Find The Gandhi Within

MLK  Mahatma Gandhi.png














The tragic shooting at Marjory Stoneman Douglas (MSD) High School in Parkland, Florida, an affluent suburb, was a stark reminder that violence in America is not limited to certain neighborhoods but can happen anytime, anywhere. The activism of the students that followed was humbling. The overwhelming support from across the country for their call to action #March4OurLives was soulful. It was a signal for us adults to come together, transcend our differences and take steps to stop the senseless violence and promote compassion and nonviolence.

This tragic event is yet another reminder that today an act of violence does not see our age, skin color, gender, sexual preference or our socio-economic background. We are all affected. Why not, then, we need to feel inspired to promote compassion and nonviolence, and not wait for an act of violence!

As we recently reminded ourselves of the 50th anniversary of the assassination of Dr.Martin Luther King Jr., it is time to truly learn from his activism and his relentless dedication towards promoting love, compassion and nonviolence.

When Dr. King met Mahatma Gandhi

It is a well known fact that Dr. King was inspired and influenced by the teachings of nonviolence of Mahatma Gandhi. It is less commonly known that in 1959, at the young age of 30, Dr. King had taken a five week trip to India to deepen his understanding of how the Mahatma had applied the ancient Indian principles of nonviolence (or ahimsa) to help free India from British colonial oppression.

Dr. King referred to his visit to India as a “pilgrimage” and often spoke of the pivotal role that it had played in his life. Upon his return he wrote “I left India more convinced than ever before that the method of nonviolent resistance is the most potent weapon available to people in their struggle for freedom and human dignity. As a result of the trip, my understanding of nonviolence is greater and my commitment deeper.”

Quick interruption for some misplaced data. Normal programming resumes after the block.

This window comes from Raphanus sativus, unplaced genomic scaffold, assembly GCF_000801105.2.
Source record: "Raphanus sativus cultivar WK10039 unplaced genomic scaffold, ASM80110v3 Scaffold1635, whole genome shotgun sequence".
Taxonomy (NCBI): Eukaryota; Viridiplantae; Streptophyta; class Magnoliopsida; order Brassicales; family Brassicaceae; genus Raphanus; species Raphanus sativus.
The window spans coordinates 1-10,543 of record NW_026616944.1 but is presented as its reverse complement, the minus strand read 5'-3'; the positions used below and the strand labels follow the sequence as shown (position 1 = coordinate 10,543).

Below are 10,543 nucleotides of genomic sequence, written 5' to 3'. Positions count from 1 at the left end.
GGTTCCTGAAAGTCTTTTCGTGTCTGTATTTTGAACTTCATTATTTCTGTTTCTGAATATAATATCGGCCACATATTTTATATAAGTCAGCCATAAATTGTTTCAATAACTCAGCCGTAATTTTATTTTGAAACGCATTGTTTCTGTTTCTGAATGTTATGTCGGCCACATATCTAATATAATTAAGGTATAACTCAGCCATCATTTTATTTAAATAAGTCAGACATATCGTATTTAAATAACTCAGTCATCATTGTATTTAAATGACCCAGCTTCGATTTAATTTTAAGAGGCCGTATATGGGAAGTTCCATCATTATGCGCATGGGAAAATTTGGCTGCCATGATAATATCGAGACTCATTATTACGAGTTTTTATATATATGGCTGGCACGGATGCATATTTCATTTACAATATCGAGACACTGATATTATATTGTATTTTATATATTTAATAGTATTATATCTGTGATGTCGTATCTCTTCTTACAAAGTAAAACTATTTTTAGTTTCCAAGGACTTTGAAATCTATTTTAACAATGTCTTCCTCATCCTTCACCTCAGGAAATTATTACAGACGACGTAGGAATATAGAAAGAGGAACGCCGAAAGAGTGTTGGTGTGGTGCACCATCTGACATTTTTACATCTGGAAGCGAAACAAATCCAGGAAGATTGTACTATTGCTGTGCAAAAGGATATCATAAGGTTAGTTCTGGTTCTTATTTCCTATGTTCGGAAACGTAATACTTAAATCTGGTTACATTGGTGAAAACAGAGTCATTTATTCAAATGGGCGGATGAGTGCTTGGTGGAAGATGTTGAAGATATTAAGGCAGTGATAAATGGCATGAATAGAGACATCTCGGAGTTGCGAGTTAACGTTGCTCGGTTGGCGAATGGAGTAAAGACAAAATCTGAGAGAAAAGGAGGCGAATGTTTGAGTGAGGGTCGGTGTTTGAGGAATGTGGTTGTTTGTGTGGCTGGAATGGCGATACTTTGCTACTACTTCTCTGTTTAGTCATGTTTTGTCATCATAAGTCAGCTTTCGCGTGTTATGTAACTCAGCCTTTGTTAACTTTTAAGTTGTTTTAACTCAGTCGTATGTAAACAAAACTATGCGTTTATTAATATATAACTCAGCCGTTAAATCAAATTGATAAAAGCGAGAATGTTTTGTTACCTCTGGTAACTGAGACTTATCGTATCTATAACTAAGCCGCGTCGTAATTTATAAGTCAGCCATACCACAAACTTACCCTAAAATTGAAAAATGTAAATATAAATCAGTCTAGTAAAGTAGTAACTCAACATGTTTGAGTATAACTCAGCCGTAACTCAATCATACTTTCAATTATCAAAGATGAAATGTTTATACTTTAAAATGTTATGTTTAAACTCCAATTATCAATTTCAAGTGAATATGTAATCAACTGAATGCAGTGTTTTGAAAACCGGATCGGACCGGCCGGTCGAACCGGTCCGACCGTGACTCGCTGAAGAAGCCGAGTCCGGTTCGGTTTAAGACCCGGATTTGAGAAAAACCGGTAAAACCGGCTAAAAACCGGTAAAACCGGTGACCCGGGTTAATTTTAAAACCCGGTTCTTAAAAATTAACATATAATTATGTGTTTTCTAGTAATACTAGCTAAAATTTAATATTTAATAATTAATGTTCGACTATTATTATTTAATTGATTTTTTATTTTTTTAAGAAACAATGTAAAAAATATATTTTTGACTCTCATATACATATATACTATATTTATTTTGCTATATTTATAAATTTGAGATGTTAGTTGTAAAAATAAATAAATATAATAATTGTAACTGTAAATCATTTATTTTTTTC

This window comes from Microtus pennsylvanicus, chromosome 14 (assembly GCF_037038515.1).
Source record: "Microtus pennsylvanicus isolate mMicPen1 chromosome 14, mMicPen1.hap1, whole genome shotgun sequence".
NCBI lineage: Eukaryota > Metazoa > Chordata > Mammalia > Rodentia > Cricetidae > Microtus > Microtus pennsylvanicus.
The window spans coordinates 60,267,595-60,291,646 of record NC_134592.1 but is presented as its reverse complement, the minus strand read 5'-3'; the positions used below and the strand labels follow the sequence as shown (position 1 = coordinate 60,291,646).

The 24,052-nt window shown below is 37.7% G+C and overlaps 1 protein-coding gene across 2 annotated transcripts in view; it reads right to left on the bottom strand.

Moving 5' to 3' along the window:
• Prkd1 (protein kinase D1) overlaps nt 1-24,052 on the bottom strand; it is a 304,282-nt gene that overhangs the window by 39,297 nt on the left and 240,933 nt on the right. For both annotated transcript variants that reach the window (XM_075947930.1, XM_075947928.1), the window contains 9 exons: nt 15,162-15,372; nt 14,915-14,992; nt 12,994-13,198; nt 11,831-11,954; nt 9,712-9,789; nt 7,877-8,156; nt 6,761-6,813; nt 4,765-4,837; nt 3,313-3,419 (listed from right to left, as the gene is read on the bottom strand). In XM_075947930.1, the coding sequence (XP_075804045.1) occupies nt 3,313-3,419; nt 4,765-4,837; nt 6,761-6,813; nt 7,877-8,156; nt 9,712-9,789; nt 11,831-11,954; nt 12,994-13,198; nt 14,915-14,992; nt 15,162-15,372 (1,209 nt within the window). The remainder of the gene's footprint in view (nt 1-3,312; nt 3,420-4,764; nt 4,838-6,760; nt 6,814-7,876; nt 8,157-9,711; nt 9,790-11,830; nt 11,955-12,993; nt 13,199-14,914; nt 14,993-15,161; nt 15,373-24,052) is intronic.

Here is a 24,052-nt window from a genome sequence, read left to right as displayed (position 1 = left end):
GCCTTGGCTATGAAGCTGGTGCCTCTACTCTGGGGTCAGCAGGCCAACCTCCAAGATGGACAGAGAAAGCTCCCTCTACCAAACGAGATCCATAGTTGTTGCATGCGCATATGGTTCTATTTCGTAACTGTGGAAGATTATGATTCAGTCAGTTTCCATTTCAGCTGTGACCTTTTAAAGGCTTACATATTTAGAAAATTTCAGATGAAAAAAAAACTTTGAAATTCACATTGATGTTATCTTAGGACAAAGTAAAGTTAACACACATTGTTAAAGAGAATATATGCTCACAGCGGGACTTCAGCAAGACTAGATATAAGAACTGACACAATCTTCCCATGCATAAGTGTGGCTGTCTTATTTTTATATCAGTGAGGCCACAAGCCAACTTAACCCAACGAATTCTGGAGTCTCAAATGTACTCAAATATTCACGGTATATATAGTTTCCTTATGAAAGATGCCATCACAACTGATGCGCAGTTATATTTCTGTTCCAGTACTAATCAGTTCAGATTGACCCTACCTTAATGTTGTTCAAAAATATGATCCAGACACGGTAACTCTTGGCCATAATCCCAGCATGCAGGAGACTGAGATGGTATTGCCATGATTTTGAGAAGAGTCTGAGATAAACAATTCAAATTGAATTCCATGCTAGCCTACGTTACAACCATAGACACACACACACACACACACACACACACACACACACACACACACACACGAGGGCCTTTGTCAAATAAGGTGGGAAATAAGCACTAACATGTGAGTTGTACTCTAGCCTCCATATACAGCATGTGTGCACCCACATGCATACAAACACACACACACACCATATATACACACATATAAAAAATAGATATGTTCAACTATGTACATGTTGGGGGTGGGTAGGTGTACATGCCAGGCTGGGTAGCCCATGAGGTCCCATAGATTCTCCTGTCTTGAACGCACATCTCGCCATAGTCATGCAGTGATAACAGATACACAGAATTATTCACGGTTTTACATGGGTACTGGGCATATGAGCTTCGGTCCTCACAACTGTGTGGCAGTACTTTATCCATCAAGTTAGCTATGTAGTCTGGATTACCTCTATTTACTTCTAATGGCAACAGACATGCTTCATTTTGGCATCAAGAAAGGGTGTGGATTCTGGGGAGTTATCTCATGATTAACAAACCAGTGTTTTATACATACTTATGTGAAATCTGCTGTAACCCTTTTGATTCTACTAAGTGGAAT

Dr. King’s transformation during his India trip was so profound that it seemed that he had learnt directly from Mahatma Gandhi. However, Mahatma Gandhi had already died in 1948.

Perhaps Dr. King had found and met with the Gandhi Within?

“Ahimsa” in the ancient Indian Sanskrit language is usually translated to “nonviolence”. However, Ahimsa truly means the “absence of violence” on three levels — thoughts, words and actions. This state of consciousness would then be equivalent to being in “unconditional love”.

“Mahatma” means “great soul” — someone who has achieved a higher state of consciousness. If we are to aspire to promote nonviolence in the world, then we must look into what would have made Gandhi a “Mahatma”. Mahatma Gandhi was a “karma yogi” and had invoked his internal strength to become a beacon of truth, love, compassion and nonviolence. He had used these noble qualities to fight against injustice and oppression.

Now, nearly sixty years after the Civil Rights Movement, senseless violence still continues across the country. It includes suicides, domestic abuse, bullying in schools, opioid addiction and mass shootings. Each year, nearly 15000 people die due to gun violence, over 40000 people commit suicide and over a million cases of domestic abuse are reported.

It is time to find systemic solutions to stop the senseless and growing violence.

It is time for America’s civic leaders — Mayors, Educators, Police Chiefs to discover and implement new solutions that would stop the ongoing violence in the country and promote love, nonviolence and compassion. There is no higher calling and That would be a great legacy to leave for future generations and a true mark of respect for Dr. King.

It is time that we, as America’s leaders, #FindTheGandhiWithin